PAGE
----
2017-03-15 / In This Place

A is for Automobile

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by Trish Adams

In this week’s column, we contrast a few of Editor Clarke Sanford’s columns across the decades. Although Sanford bought the paper in 1904, you’ll notice my column selections begin in 1937. Why? You need look no further than the bottom of the page: Sanford was far more intent on building his other businesses and particularly in “motorizing” the Catskills as a young entrepreneur and wasn’t a regular contributor to the paper until later. In fact, for many years, Sanford Chevrolet Co., Inc was listed in the masthead as the publisher! Sanford also loved movies and was instrumental in bringing them “in this place” even before his splendid Galli-Curci Theater was up and running. His grandson Dick remembers that Clarke said his middle initial “A” should have stood for Automobile, not Alaire.

You’ll note that Clarke’s columns evolve from a pithy, aphoristic style, typical of old-fashioned newspaper columns, into lyrical, free wheeling naturescapes that capture perfectly the mood of his village, the countryside and his deep and abiding love of both.

March 12, 1937

Sap is extra sweet this spring.

Sweet sap following a mild winter is against all precedent.We have been taught that deep snow and cold winters made a combination to produce the sweetest maple fluid in the spring.

But either nature has gone wrong or the teaching was a fallacy. All who have tapped attest to the sweet sap. It makes a great difference to the sugar maker. An occasional producer fails to tap seasons when the sap has little sweetness.

Last year there was but one “run.” And it was a cold winter. The trouble was that spring came with a jump. Correct weather for sugar-making is warm days and freezing nights. This combination, with dearth of south wind, will make the maples produce for weeks.

Making maple sugar is a combination of romance and much hard work. It lasts two weeks to a month and will net the ordinary farmer in this section around $100 to $150.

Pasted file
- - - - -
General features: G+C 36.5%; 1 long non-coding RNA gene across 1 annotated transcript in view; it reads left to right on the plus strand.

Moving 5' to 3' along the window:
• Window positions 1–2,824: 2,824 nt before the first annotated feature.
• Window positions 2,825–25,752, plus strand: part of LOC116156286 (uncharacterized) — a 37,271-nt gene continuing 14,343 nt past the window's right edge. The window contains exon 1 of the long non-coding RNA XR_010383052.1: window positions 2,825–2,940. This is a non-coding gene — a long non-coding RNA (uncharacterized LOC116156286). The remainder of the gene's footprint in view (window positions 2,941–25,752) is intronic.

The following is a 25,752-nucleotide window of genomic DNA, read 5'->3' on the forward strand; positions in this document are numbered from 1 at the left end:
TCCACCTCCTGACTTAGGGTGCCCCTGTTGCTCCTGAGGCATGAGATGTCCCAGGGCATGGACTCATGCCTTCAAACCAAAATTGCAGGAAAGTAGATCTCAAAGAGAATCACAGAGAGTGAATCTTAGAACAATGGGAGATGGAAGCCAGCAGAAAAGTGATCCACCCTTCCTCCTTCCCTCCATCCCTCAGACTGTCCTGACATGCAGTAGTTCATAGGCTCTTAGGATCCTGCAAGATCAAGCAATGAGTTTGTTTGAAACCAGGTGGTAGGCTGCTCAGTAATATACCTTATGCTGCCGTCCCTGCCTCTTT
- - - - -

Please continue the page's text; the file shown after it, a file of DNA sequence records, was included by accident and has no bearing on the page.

I think “maple cream” made in the ice cream freezer is its top notch product. Fleischmanns has given up snow trains for the season. Charlie Muller will soon be ready to give the skis of the city to the summer boarder crowd.

Who cares about the income tax, pussywillows are in bloom!

They do shed a measure of loveliness in the gloom and discord of March in a little bottle on her desk.

Blessings on you little fuzzy wuzzy. Pakatakan will look more blue from now on.

Next will be the frogs, the peepers, the flying ducks, the first smell of wildflowers.

Anyway that income tax blank can wait until the 2 o’clock mail next Monday.

A village is a place where the police, fire department and constable are one and the same, but the difference between a gardener and a golfer is that one uses the holes he digs.

The neighbor girls have so many beaus that even at our age we are gradually acquiring a rather thorough knowledge of the automobile horn language.

Teacher was recently making a demonstration. She had on the desk a glass of water, an empty glass and a bottle of whiskey and two fish worms. In the glass of water, she dropped one of the worms, which wriggled around with apparent delight. In the empty glass, she poured a little whiskey. The other worm was dropped in, and, after a few convulsions, ceased to be live bait. The teacher asked the class what the difference in the action of the two worms signified. A boy raised his hand and said: “It means that if you drink whiskey you won’t have worms.”

Yours truly, The Mountaineer.

March 14, 1947

Troubles are like babies—more you nurse ’em bigger they grow. Card games are expensive says mountain youth. Ditto for any game where you hold hands.

“Chiffonier” comes from French meaning rag gatherer. If you doubt it is applicable pull out any chiffonier drawer.

This was overheard on Main street: “My sister and me ain’t no more alike than if we wasn’t us. She’s just as different as I be, but only the other way.”

Monday is St. Patrick’s day, harbinger of the green. Soon birds buds, and bees will join this spring parade. If I had the say l would add another festive day to the calendar. I would name March 20 “Maple Sugar Day” for New York and New England.

Year in and out that is the best day to attack our most beloved tree with bit and brace to bore not too deeply into its outer shell where up and down flows the sweetest sweet in the world.